Pearson won three Cup Series championships, won the Daytona 500 once, and had 366 top-ten finishes. Richard Petty once said this of him, “Pearson could beat you on a short track, he could beat you on a superspeedway, he could beat you on a road course, he could beat you on a dirt track. It didn’t hurt as bad to lose to Pearson as it did to some of the others, because I knew how good he was.”
Buck Baker Was The First To Win Two Straight Championships
Born Elzie Wylie Baker, Buck Baker was one of the sport’s earliest success stories. He ran his first race in 1949 and said his final goodbye in 1976. In that span, he became the first driver to win two consecutive Cup Series championships.
NASCAR inducted Baker into the Hall of Fame in 2013, 11 years after his death in 2002 from natural causes. He was one of five nominees selected for the honor.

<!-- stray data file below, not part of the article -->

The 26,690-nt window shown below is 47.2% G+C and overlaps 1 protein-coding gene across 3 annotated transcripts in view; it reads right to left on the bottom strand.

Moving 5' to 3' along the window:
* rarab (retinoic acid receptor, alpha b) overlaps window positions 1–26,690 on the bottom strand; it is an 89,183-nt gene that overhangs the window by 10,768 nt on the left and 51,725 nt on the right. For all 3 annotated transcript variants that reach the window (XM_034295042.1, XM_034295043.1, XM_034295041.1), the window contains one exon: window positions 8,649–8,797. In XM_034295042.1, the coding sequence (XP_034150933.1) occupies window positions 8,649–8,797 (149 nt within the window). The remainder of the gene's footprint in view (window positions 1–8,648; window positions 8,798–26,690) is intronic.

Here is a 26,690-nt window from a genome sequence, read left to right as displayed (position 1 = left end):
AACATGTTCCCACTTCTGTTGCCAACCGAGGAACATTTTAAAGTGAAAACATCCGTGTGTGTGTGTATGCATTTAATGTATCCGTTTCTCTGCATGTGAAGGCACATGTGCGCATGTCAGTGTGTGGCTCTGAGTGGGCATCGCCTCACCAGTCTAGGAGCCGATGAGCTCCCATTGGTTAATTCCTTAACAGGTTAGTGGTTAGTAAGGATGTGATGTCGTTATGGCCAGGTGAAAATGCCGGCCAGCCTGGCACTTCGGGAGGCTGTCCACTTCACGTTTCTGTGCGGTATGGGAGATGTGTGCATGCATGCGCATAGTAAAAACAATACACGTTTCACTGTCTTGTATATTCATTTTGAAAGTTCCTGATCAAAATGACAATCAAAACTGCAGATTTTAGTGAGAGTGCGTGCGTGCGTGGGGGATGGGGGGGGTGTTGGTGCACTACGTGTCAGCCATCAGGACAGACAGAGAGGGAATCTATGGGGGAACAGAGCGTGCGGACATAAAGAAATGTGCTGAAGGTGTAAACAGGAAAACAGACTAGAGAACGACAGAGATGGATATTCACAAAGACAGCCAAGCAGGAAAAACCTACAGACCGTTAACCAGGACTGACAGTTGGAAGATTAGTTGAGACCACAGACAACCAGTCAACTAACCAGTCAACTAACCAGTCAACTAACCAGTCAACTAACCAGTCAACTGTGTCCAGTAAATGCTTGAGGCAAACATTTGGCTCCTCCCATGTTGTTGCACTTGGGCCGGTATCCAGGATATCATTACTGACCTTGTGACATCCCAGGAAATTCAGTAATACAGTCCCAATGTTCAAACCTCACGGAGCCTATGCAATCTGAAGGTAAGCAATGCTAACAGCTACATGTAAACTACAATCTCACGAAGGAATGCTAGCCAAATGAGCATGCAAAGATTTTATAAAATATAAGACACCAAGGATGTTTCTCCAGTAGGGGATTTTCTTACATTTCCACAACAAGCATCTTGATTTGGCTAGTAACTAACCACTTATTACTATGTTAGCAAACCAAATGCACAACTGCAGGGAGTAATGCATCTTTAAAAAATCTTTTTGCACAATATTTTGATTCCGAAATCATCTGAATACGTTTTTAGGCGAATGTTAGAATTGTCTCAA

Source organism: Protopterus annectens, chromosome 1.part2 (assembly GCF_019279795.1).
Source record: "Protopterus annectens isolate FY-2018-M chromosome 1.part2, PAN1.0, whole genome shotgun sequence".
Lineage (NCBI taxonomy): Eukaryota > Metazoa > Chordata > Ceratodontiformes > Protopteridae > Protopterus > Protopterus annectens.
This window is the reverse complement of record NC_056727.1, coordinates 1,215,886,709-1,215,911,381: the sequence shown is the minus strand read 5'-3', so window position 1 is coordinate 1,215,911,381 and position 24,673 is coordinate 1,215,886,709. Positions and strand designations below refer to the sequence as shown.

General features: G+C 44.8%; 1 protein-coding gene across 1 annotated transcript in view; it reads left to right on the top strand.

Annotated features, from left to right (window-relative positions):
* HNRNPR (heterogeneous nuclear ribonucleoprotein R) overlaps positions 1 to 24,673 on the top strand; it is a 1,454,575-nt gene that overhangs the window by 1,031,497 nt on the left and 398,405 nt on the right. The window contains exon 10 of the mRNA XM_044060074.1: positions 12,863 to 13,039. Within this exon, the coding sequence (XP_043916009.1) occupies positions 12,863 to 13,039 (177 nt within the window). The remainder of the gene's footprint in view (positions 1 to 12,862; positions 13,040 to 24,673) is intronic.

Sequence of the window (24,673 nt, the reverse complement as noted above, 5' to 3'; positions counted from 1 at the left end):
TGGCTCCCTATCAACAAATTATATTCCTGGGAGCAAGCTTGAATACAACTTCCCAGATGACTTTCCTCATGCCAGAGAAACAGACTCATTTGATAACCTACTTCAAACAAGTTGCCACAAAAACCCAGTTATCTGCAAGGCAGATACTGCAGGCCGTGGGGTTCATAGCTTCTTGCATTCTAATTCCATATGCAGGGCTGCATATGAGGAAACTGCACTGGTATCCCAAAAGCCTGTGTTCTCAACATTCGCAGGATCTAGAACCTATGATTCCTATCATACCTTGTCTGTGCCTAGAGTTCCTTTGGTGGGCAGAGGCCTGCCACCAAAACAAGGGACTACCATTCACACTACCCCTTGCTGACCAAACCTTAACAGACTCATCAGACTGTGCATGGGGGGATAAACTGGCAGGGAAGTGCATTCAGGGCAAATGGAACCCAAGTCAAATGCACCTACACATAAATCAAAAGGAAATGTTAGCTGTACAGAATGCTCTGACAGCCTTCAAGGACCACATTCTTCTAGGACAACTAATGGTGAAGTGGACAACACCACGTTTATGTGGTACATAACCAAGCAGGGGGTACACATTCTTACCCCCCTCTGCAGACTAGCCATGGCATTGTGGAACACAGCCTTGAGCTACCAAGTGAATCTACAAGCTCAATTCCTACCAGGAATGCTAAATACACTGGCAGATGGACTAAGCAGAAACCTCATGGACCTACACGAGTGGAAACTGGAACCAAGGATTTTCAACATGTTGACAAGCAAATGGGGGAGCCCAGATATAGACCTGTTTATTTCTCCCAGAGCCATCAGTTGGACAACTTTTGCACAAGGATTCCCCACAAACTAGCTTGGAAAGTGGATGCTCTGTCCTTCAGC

Tim Flock Raced Alongside A Monkey
Tim Flock was one of the drivers who competed in NASCAR’s inaugural race in 1949, where he placed fifth. After sitting out the 1950 season, he returned in 1951 read to dominate the sport. Of course, winning two championships isn’t what Flock is most famous for.
In 1953, Flock won the Grand National and Hickory Motor Speedway with a rhesus monkey in his car. The monkey was named “Jocko Flcoko” and to this day is still the only primate to ever win a NASCAR race.
Bobby Labonte Raced For A Quarter Century
Proving racing runs in the family bloodlines, Bobby Labonte joined his brother Terry in the NASCAR Hall of Fame in 2020. After racing for a quarter of a century, Bobby retired with one Cup Series championship, 45 wins, 411 top-ten finishes, and 43 pole position starts.
Before retiring, Labonte began working on television as a guest analyst for NBCSN. In 2017, he moved to FS1 where he became a full-time analyst for the network’s racing coverage.